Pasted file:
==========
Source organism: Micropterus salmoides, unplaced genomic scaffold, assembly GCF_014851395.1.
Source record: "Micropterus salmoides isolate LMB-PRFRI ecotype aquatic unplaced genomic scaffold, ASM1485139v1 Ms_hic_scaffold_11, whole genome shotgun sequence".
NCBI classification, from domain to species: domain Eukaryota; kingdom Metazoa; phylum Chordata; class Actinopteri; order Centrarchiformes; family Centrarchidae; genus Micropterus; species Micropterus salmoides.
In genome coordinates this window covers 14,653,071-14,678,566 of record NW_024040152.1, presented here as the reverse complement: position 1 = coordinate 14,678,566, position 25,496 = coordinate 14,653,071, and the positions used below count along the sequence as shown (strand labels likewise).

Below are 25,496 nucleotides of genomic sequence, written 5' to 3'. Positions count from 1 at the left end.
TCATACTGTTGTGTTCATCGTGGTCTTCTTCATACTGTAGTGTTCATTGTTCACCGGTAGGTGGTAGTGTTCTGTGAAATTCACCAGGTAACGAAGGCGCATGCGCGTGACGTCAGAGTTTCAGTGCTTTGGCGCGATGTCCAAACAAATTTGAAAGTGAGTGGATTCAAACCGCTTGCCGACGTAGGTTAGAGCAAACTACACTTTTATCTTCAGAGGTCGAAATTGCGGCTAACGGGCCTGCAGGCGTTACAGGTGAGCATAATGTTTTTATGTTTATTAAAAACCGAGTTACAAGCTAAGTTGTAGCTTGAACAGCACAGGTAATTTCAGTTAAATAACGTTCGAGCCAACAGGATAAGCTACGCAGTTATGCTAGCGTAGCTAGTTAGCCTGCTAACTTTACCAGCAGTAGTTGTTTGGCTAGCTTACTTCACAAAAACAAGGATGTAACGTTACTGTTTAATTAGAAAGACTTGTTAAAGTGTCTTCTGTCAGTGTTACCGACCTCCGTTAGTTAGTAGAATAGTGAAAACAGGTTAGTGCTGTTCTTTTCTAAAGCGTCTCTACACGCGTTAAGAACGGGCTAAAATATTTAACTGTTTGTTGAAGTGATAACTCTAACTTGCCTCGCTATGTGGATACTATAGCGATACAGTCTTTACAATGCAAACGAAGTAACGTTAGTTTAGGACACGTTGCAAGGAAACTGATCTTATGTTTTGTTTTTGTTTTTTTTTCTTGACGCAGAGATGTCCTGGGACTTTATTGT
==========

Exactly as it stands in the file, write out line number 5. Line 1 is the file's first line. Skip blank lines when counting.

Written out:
Below are 25,496 nucleotides of genomic sequence, written 5' to 3'. Positions count from 1 at the left end.